HomeCarbon CreditsPlanetary Reveals World's First Ocean-Based Carbon Removal Protocol

Planetary Reveals World’s First Ocean-Based Carbon Removal Protocol

Planetary Technologies has published a measurement, reporting, and verification (MRV) protocol for ocean-based carbon removals, hoping it provides a major boost to the market of marine carbon removals.

Planetary is also inviting experts to review its MRV protocol, available at its GitHub account, and provide their input. The tech firm welcomes comments until April 15, 2023. 

MRV Explained

Measurement, Reporting, and Verification (MRV) refers to the process to measure the number of carbon emissions reduced by a certain mitigation activity over a period of time and report the results to an accredited third party. This particularly includes reducing emissions from deforestation and forest degradation.

The third party then verifies the reported findings so they can be certified and the corresponding carbon credits can be issued.   

One credit is equivalent to one ton of reduced emissions expressed in tons of CO2 equivalent (tCO2eq). The credits are from the results the World Bank pays for through specific results-based climate financing arrangements such as the Emissions Reduction Payment Agreements (ERPAs).

Carbon credits are also basic units traded in the carbon markets used by countries to meet their Nationally Determined Contributions (NDCs) under the Paris Agreement. Companies and individuals are also using them to offset their own footprint or simply support environmental projects.

  • MRV serves as the key to showing progress on climate goals and attracting more investments into the sector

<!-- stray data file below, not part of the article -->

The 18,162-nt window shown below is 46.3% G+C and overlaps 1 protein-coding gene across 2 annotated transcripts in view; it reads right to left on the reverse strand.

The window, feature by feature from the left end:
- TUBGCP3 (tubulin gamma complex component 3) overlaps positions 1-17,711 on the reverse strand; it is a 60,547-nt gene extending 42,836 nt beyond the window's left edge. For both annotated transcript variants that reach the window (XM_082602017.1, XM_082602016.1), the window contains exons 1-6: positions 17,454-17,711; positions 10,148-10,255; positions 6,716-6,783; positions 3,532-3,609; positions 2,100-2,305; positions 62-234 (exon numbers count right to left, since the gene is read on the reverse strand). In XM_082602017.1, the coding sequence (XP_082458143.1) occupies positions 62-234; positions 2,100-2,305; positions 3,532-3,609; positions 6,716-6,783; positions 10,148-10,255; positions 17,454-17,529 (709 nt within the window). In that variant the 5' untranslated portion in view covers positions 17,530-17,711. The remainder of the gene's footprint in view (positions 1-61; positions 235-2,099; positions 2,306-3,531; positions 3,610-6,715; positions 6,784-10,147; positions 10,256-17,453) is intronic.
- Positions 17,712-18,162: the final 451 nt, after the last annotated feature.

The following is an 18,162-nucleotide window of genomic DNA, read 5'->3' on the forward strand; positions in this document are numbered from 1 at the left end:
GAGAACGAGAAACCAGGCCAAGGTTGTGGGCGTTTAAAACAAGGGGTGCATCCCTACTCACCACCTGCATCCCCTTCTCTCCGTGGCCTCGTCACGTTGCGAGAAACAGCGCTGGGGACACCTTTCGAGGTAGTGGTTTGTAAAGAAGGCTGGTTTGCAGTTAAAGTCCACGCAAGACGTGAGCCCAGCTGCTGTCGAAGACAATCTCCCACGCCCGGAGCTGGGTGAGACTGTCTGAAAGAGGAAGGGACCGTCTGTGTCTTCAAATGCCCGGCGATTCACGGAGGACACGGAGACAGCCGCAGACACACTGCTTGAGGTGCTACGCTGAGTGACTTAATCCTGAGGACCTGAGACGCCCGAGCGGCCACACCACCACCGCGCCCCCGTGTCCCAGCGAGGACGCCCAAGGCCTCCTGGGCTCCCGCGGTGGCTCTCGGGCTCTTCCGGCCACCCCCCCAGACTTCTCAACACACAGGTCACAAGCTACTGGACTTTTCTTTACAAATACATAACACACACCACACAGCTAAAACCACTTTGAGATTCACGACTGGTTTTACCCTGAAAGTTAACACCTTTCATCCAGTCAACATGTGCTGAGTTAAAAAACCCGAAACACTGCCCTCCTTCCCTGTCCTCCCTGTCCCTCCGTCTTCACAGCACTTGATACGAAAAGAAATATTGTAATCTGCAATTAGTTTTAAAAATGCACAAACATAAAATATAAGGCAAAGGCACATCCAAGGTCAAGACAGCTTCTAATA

At the very start, the carbon reductions project should have baseline data against which performance is measured periodically. The assumptions upon which baselines are established and accounting methods adopted to measure the reductions vary by sector and scale.

At the end, standard setters set the requirements that those baselines and mitigation activities must meet. This is to ensure that the project follows the highest accounting standards for reliable results. 

  • In gist, MRV seeks to prove that activity actually reduced or removed harmful GHG emissions. The goal is to ensure that mitigation actions can be converted into credits with monetary value. 

Planetary Ocean CDR MRV Protocol

Planetary’s MRV is the world’s first Ocean Carbon Dioxide Removal (CDR) protocol designed to ensure accuracy and transparency of Ocean Alkalinity Enhancement (OAE) projects to deliver carbon removals. 

Since the summer of 2022, the firm has been testing its technology in the UK, Canada and the US. It says it can remove up to 1 million tonnes of CO2 by 2028 while restoring coastal and marine ecosystems.

Co-founder and CEO of Planetary, Mike Kelland, said:

“To address climate change, we need to be ambitious with our approach. For the safety of our planet and people, we need to remove billions of tonnes of carbon dioxide from the air. At the same time, we want to continue safely so we will continue at low levels and grow as we increase our confidence in the safety and efficacy of our approach.”